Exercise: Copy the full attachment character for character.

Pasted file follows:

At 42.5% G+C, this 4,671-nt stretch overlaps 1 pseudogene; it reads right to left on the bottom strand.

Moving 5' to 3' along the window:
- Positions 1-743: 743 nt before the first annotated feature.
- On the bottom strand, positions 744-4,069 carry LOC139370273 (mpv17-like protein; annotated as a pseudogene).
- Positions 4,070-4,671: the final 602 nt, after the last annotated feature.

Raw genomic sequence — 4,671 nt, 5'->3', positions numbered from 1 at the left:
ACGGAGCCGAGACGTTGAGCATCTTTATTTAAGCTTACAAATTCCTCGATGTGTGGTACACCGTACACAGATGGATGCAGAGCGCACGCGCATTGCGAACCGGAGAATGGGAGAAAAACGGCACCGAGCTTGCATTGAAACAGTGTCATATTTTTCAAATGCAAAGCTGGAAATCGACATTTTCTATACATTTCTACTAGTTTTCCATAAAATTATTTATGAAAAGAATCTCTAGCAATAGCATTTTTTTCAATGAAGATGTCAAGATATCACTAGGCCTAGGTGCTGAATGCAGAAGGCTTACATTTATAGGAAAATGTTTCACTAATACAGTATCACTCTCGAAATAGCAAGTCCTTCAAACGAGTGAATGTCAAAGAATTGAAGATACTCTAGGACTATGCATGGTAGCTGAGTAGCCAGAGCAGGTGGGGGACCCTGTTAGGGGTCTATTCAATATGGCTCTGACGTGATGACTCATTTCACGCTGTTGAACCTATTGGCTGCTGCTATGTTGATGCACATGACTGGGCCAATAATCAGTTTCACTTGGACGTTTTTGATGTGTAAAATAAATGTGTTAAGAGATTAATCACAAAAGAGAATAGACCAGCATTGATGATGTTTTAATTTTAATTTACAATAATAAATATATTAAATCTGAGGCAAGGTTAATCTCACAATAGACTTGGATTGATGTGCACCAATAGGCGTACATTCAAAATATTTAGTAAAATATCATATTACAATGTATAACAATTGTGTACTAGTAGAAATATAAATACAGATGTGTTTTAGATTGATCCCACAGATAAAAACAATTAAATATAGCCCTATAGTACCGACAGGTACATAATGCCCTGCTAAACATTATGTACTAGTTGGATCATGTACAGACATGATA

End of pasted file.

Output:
At 42.5% G+C, this 4,671-nt stretch overlaps 1 pseudogene; it reads right to left on the bottom strand.

Moving 5' to 3' along the window:
- Positions 1-743: 743 nt before the first annotated feature.
- On the bottom strand, positions 744-4,069 carry LOC139370273 (mpv17-like protein; annotated as a pseudogene).
- Positions 4,070-4,671: the final 602 nt, after the last annotated feature.

Raw genomic sequence — 4,671 nt, 5'->3', positions numbered from 1 at the left:
ACGGAGCCGAGACGTTGAGCATCTTTATTTAAGCTTACAAATTCCTCGATGTGTGGTACACCGTACACAGATGGATGCAGAGCGCACGCGCATTGCGAACCGGAGAATGGGAGAAAAACGGCACCGAGCTTGCATTGAAACAGTGTCATATTTTTCAAATGCAAAGCTGGAAATCGACATTTTCTATACATTTCTACTAGTTTTCCATAAAATTATTTATGAAAAGAATCTCTAGCAATAGCATTTTTTTCAATGAAGATGTCAAGATATCACTAGGCCTAGGTGCTGAATGCAGAAGGCTTACATTTATAGGAAAATGTTTCACTAATACAGTATCACTCTCGAAATAGCAAGTCCTTCAAACGAGTGAATGTCAAAGAATTGAAGATACTCTAGGACTATGCATGGTAGCTGAGTAGCCAGAGCAGGTGGGGGACCCTGTTAGGGGTCTATTCAATATGGCTCTGACGTGATGACTCATTTCACGCTGTTGAACCTATTGGCTGCTGCTATGTTGATGCACATGACTGGGCCAATAATCAGTTTCACTTGGACGTTTTTGATGTGTAAAATAAATGTGTTAAGAGATTAATCACAAAAGAGAATAGACCAGCATTGATGATGTTTTAATTTTAATTTACAATAATAAATATATTAAATCTGAGGCAAGGTTAATCTCACAATAGACTTGGATTGATGTGCACCAATAGGCGTACATTCAAAATATTTAGTAAAATATCATATTACAATGTATAACAATTGTGTACTAGTAGAAATATAAATACAGATGTGTTTTAGATTGATCCCACAGATAAAAACAATTAAATATAGCCCTATAGTACCGACAGGTACATAATGCCCTGCTAAACATTATGTACTAGTTGGATCATGTACAGACATGATA